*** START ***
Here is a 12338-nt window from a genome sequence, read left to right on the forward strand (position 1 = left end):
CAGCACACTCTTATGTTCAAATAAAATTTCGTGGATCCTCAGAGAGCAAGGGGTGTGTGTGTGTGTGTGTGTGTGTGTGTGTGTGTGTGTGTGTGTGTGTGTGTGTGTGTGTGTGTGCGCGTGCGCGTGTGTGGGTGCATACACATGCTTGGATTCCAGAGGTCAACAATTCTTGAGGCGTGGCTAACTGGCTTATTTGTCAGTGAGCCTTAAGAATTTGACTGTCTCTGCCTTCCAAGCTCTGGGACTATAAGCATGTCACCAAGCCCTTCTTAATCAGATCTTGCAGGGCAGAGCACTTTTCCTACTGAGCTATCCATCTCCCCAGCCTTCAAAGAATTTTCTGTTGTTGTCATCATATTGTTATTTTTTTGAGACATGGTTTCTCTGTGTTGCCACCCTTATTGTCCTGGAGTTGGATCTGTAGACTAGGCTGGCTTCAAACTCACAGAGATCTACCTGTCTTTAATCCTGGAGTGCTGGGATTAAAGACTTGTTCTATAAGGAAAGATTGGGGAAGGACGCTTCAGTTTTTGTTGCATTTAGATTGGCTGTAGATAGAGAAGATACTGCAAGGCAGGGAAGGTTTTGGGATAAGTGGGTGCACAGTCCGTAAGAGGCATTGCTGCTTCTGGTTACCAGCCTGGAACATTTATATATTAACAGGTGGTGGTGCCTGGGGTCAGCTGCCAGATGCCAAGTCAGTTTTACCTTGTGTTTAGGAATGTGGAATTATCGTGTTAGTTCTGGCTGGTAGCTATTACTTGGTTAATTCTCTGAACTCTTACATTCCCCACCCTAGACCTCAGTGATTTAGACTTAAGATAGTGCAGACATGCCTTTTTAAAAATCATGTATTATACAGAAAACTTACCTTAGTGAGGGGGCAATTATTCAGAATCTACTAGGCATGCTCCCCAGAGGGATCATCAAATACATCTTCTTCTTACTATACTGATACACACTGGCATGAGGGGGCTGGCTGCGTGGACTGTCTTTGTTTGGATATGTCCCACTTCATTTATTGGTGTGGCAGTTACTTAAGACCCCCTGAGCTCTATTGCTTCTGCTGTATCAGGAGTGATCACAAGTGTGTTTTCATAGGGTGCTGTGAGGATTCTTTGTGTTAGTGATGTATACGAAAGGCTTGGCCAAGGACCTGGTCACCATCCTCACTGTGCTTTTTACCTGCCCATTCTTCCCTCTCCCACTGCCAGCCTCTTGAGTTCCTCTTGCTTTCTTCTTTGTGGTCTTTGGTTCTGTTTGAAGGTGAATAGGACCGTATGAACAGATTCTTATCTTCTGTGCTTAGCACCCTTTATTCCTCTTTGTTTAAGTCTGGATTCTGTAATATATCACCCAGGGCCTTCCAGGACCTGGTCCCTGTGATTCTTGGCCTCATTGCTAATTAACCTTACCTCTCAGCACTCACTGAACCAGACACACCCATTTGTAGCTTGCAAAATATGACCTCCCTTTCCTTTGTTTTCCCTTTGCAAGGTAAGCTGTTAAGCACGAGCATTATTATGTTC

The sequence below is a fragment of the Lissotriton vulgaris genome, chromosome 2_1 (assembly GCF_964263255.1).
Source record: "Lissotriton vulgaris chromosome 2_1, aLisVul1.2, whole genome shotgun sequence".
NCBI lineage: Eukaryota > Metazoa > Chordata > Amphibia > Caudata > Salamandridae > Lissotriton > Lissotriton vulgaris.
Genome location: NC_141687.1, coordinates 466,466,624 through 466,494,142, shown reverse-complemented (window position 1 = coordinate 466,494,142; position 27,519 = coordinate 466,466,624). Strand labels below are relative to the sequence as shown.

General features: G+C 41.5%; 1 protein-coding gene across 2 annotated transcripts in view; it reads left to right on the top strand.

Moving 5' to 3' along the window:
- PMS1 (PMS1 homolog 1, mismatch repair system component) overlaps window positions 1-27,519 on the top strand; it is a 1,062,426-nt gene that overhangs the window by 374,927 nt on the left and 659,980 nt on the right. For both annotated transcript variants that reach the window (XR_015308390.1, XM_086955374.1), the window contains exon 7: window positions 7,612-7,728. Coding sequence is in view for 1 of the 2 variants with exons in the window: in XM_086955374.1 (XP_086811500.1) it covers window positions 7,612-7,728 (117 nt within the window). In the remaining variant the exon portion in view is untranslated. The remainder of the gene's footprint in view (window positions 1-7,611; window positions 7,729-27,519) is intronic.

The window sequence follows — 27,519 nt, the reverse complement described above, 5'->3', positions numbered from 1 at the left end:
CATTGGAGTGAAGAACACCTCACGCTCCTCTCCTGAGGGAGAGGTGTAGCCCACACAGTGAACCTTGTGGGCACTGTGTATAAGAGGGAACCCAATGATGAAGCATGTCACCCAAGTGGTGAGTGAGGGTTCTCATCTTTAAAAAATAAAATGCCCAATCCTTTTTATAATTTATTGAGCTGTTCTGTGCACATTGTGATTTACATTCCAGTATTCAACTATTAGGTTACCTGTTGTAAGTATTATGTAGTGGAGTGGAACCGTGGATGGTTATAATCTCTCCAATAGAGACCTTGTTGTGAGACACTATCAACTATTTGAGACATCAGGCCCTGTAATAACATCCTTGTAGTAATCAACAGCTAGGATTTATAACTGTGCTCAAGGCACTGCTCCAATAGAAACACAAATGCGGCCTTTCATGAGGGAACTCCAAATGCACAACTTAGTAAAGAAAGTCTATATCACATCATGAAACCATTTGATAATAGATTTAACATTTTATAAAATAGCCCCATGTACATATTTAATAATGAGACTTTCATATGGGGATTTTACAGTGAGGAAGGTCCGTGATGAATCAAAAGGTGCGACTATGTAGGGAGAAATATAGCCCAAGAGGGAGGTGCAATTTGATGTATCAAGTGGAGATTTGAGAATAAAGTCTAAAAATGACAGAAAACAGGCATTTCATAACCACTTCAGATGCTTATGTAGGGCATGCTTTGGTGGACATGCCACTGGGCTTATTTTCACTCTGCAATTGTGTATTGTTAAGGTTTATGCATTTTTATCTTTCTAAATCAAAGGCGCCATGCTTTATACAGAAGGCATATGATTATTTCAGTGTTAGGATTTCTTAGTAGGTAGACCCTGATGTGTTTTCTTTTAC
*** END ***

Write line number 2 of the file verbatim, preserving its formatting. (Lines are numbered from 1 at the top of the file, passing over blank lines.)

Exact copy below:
CAGCACACTCTTATGTTCAAATAAAATTTCGTGGATCCTCAGAGAGCAAGGGGTGTGTGTGTGTGTGTGTGTGTGTGTGTGTGTGTGTGTGTGTGTGTGTGTGTGTGTGTGTGTGTGCGCGTGCGCGTGTGTGGGTGCATACACATGCTTGGATTCCAGAGGTCAACAATTCTTGAGGCGTGGCTAACTGGCTTATTTGTCAGTGAGCCTTAAGAATTTGACTGTCTCTGCCTTCCAAGCTCTGGGACTATAAGCATGTCACCAAGCCCTTCTTAATCAGATCTTGCAGGGCAGAGCACTTTTCCTACTGAGCTATCCATCTCCCCAGCCTTCAAAGAATTTTCTGTTGTTGTCATCATATTGTTATTTTTTTGAGACATGGTTTCTCTGTGTTGCCACCCTTATTGTCCTGGAGTTGGATCTGTAGACTAGGCTGGCTTCAAACTCACAGAGATCTACCTGTCTTTAATCCTGGAGTGCTGGGATTAAAGACTTGTTCTATAAGGAAAGATTGGGGAAGGACGCTTCAGTTTTTGTTGCATTTAGATTGGCTGTAGATAGAGAAGATACTGCAAGGCAGGGAAGGTTTTGGGATAAGTGGGTGCACAGTCCGTAAGAGGCATTGCTGCTTCTGGTTACCAGCCTGGAACATTTATATATTAACAGGTGGTGGTGCCTGGGGTCAGCTGCCAGATGCCAAGTCAGTTTTACCTTGTGTTTAGGAATGTGGAATTATCGTGTTAGTTCTGGCTGGTAGCTATTACTTGGTTAATTCTCTGAACTCTTACATTCCCCACCCTAGACCTCAGTGATTTAGACTTAAGATAGTGCAGACATGCCTTTTTAAAAATCATGTATTATACAGAAAACTTACCTTAGTGAGGGGGCAATTATTCAGAATCTACTAGGCATGCTCCCCAGAGGGATCATCAAATACATCTTCTTCTTACTATACTGATACACACTGGCATGAGGGGGCTGGCTGCGTGGACTGTCTTTGTTTGGATATGTCCCACTTCATTTATTGGTGTGGCAGTTACTTAAGACCCCCTGAGCTCTATTGCTTCTGCTGTATCAGGAGTGATCACAAGTGTGTTTTCATAGGGTGCTGTGAGGATTCTTTGTGTTAGTGATGTATACGAAAGGCTTGGCCAAGGACCTGGTCACCATCCTCACTGTGCTTTTTACCTGCCCATTCTTCCCTCTCCCACTGCCAGCCTCTTGAGTTCCTCTTGCTTTCTTCTTTGTGGTCTTTGGTTCTGTTTGAAGGTGAATAGGACCGTATGAACAGATTCTTATCTTCTGTGCTTAGCACCCTTTATTCCTCTTTGTTTAAGTCTGGATTCTGTAATATATCACCCAGGGCCTTCCAGGACCTGGTCCCTGTGATTCTTGGCCTCATTGCTAATTAACCTTACCTCTCAGCACTCACTGAACCAGACACACCCATTTGTAGCTTGCAAAATATGACCTCCCTTTCCTTTGTTTTCCCTTTGCAAGGTAAGCTGTTAAGCACGAGCATTATTATGTTC